And that’s when I got knocked out again. (But by an idea this time.) I came to realize why we cry when we get hit in the head. It shakes loose all the secret thoughts that are stuffed in between the cracks of our little skull pockets. These remarkable mushy electrical entities function on the same dynamic, complex and delicate level as the universe that surrounds us all. One bump to that divine balance in the system and our whole universe is temporarily shaken to its core.

And in that moment, I found myself wondering, “Is this it? Does my consciousness end here on the floor next to the dirty underbelly of an oven I rarely use, and a loose Tic-Tac flavored, Wint-O-Green? Wint-O-Green?

My worry then went up to level 2. Will I only be found seven days from now, because the neighbor dog barks at the smell of rotting beef jerky and my front door is eventually busted down by the Amazon delivery guy who gets bonuses for discovering bodies? Then they assume the cause of death was loneliness or that I simply slipped and fell on that rogue Tic-Tac?

And that the only thing the neighbors would have to say is, “Well, at least she knew how to throw one hell of a BBQ”.

And this, of course, is also the concussion talking, getting chatty as I rock back and forth like a praying Rabbi. Those drunk, concussed voices are talking in Gibberish and with speed, but underwater and they are flooding my head with worry and confusion.

Eventually my peas grow warm, my friend’s shoulder goes numb and I fall into a fuzzy stupor. But I was told I needed to stay awake as long as possible, so after he leaves, I alternate between drinking glasses of Diet Coke and chewing wads of Hubba Bubba bubblegum. It’s a calculated risk, falling asleep with a new bubble gum hair do, but one I’m willing to take, as I know I need to stay awake another few hours. So armed with a liter of carbonation and lock jaw, I stay up watching episodes of the show, “The New Girl”, reciting every character’s line like an OCD script supervisor, until I can’t stay awake any longer.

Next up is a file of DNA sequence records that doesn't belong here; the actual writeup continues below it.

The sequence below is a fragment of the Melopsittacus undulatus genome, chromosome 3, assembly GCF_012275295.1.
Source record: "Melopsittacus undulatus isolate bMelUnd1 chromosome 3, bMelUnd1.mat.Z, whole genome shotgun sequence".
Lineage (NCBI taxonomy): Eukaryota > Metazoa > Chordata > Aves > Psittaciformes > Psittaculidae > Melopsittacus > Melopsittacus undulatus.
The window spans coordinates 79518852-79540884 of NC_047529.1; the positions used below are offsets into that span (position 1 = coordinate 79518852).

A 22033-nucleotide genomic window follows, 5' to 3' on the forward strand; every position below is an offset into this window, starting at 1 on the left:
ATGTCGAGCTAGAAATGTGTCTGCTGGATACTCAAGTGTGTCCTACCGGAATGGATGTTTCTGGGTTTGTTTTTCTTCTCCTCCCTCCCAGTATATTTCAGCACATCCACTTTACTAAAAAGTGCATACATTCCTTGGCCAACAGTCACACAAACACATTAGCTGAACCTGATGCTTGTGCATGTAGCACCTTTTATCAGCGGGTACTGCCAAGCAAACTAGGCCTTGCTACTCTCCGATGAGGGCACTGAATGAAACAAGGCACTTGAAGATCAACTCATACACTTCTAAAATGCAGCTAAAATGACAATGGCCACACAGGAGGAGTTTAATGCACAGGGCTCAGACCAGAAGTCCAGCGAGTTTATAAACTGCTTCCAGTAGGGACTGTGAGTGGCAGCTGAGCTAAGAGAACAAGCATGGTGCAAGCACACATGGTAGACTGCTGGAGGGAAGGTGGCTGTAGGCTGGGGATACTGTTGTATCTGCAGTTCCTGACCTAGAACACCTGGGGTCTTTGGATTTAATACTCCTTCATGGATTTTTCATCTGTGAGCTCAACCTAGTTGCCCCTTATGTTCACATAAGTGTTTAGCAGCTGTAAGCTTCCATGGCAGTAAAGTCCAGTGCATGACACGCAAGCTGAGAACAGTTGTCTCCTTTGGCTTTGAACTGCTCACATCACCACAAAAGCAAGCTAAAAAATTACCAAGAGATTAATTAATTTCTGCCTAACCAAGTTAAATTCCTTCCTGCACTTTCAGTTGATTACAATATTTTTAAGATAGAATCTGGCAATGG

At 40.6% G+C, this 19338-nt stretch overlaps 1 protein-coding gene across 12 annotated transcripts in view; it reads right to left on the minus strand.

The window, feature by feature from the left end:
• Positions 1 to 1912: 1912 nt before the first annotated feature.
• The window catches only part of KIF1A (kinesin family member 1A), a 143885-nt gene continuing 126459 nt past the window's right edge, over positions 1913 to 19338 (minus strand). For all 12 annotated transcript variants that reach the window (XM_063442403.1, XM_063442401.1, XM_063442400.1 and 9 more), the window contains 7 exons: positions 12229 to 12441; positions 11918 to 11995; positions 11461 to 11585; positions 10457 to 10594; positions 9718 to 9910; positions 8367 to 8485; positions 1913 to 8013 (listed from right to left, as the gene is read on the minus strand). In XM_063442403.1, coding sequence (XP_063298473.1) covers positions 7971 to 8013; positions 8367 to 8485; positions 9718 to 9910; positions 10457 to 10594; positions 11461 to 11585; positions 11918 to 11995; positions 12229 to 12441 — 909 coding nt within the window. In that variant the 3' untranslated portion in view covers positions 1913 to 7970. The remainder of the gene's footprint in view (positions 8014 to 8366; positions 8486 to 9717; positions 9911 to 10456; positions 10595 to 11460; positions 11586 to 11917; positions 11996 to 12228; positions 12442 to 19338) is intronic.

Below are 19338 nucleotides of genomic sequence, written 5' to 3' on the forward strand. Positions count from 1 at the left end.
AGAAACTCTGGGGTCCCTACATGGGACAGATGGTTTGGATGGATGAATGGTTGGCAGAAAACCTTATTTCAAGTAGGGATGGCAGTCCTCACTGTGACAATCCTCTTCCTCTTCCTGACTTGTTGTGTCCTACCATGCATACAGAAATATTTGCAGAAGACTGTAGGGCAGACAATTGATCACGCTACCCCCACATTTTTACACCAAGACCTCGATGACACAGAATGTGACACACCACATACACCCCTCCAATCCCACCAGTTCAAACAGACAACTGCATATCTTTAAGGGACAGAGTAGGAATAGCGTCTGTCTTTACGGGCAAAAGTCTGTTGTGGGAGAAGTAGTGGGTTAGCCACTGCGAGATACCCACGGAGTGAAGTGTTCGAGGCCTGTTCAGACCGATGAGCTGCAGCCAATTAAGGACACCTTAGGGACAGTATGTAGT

When I finally pass out around 5:30 am, I find myself dreaming I am locked in a small box of a kitchen. I am sitting on the shiny and clean, tiled floor wearing a little nightgown, circa 1970’s Carrie style. My eye socket where I was hit is not black, but instead, dark blue. I am repeatedly hammering on something that at first, I can’t see. But then upon closer inspection, I am pounding away at my kneecaps like an archeologist breaking ground on a new dinosaur find. I appear quite happy (But in a-Stephen-King kind-of-happy-way) that I am discovering new things with every smash of my knees. Hooray for nightmares!

After waking up with my proper black eye intact and my knee caps still in one tectonic piece, I realize I’ve made it through the night. While days of headaches and tests follow, I have come to realize something through all of this. The best part of friendship is when someone just shows up to say, “Man, I’m sorry you’re scared, but you can hold on to me. I’ll steady you. Your smelly vegetable fish face is my smelly vegetable fish shoulder.”

“And also, if you happen to have nightmares, bring knee pads.”

And that’s it. Because we all have some unknown path that lies both inside of us and ahead of us. Who knows when the next inanimate object may take us down. But to know there’s a hand to hold when you are weary, can make all the difference to a bludgeoned person ruminating on a shiny kitchen tile.

Image by Papafox

4 thoughts on “Win By Knockout

  1. Oh Nina, I am without words. I am so sorry you had to go through this. I hope the tests were all negative for anything negative! I marvel at how you look at all this! I am in awe, and hurt for when you’re hurting.

    Love you so much. Lennie >